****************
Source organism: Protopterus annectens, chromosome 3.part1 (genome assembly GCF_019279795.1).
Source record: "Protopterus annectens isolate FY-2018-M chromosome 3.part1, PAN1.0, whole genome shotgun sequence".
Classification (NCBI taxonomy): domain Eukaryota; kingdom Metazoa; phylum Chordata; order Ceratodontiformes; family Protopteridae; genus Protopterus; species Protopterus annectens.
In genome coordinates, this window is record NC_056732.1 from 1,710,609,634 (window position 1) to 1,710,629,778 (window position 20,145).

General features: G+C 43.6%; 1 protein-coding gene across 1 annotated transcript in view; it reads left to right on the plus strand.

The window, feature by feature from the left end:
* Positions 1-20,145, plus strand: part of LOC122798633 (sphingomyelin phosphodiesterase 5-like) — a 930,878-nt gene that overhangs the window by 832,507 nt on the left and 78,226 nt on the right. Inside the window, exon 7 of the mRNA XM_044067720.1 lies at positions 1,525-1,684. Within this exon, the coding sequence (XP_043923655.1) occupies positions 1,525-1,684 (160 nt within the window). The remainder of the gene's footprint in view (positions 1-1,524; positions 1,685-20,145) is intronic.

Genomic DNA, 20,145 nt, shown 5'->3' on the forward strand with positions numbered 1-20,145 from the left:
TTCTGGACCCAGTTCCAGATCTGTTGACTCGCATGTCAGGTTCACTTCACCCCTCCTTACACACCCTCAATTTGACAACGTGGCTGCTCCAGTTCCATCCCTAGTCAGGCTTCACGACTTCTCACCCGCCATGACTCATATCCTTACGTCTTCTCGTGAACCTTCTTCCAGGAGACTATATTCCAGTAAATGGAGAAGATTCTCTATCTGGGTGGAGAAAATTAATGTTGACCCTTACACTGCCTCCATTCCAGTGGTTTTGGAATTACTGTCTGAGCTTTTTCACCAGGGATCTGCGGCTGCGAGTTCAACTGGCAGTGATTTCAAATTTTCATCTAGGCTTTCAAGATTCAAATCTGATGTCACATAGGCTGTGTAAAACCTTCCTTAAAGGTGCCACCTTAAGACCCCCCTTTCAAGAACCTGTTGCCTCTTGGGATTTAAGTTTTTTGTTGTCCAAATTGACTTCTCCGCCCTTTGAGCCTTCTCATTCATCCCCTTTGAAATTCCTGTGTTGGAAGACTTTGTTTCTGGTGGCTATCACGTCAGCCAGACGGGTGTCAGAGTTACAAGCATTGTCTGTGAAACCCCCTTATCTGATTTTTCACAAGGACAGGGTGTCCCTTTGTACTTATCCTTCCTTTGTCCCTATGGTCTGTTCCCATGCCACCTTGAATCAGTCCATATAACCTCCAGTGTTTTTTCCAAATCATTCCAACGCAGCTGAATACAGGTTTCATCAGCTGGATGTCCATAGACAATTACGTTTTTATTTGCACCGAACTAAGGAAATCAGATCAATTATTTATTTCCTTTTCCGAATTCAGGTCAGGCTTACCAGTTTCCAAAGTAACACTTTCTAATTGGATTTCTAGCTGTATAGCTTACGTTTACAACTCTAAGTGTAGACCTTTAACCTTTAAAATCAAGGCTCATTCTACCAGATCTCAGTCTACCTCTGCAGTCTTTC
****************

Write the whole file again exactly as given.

Source organism: Protopterus annectens, chromosome 3.part1 (genome assembly GCF_019279795.1).
Source record: "Protopterus annectens isolate FY-2018-M chromosome 3.part1, PAN1.0, whole genome shotgun sequence".
Classification (NCBI taxonomy): domain Eukaryota; kingdom Metazoa; phylum Chordata; order Ceratodontiformes; family Protopteridae; genus Protopterus; species Protopterus annectens.
In genome coordinates, this window is record NC_056732.1 from 1,710,609,634 (window position 1) to 1,710,629,778 (window position 20,145).

General features: G+C 43.6%; 1 protein-coding gene across 1 annotated transcript in view; it reads left to right on the plus strand.

The window, feature by feature from the left end:
* Positions 1-20,145, plus strand: part of LOC122798633 (sphingomyelin phosphodiesterase 5-like) — a 930,878-nt gene that overhangs the window by 832,507 nt on the left and 78,226 nt on the right. Inside the window, exon 7 of the mRNA XM_044067720.1 lies at positions 1,525-1,684. Within this exon, the coding sequence (XP_043923655.1) occupies positions 1,525-1,684 (160 nt within the window). The remainder of the gene's footprint in view (positions 1-1,524; positions 1,685-20,145) is intronic.

Genomic DNA, 20,145 nt, shown 5'->3' on the forward strand with positions numbered 1-20,145 from the left:
TTCTGGACCCAGTTCCAGATCTGTTGACTCGCATGTCAGGTTCACTTCACCCCTCCTTACACACCCTCAATTTGACAACGTGGCTGCTCCAGTTCCATCCCTAGTCAGGCTTCACGACTTCTCACCCGCCATGACTCATATCCTTACGTCTTCTCGTGAACCTTCTTCCAGGAGACTATATTCCAGTAAATGGAGAAGATTCTCTATCTGGGTGGAGAAAATTAATGTTGACCCTTACACTGCCTCCATTCCAGTGGTTTTGGAATTACTGTCTGAGCTTTTTCACCAGGGATCTGCGGCTGCGAGTTCAACTGGCAGTGATTTCAAATTTTCATCTAGGCTTTCAAGATTCAAATCTGATGTCACATAGGCTGTGTAAAACCTTCCTTAAAGGTGCCACCTTAAGACCCCCCTTTCAAGAACCTGTTGCCTCTTGGGATTTAAGTTTTTTGTTGTCCAAATTGACTTCTCCGCCCTTTGAGCCTTCTCATTCATCCCCTTTGAAATTCCTGTGTTGGAAGACTTTGTTTCTGGTGGCTATCACGTCAGCCAGACGGGTGTCAGAGTTACAAGCATTGTCTGTGAAACCCCCTTATCTGATTTTTCACAAGGACAGGGTGTCCCTTTGTACTTATCCTTCCTTTGTCCCTATGGTCTGTTCCCATGCCACCTTGAATCAGTCCATATAACCTCCAGTGTTTTTTCCAAATCATTCCAACGCAGCTGAATACAGGTTTCATCAGCTGGATGTCCATAGACAATTACGTTTTTATTTGCACCGAACTAAGGAAATCAGATCAATTATTTATTTCCTTTTCCGAATTCAGGTCAGGCTTACCAGTTTCCAAAGTAACACTTTCTAATTGGATTTCTAGCTGTATAGCTTACGTTTACAACTCTAAGTGTAGACCTTTAACCTTTAAAATCAAGGCTCATTCTACCAGATCTCAGTCTACCTCTGCAGTCTTTC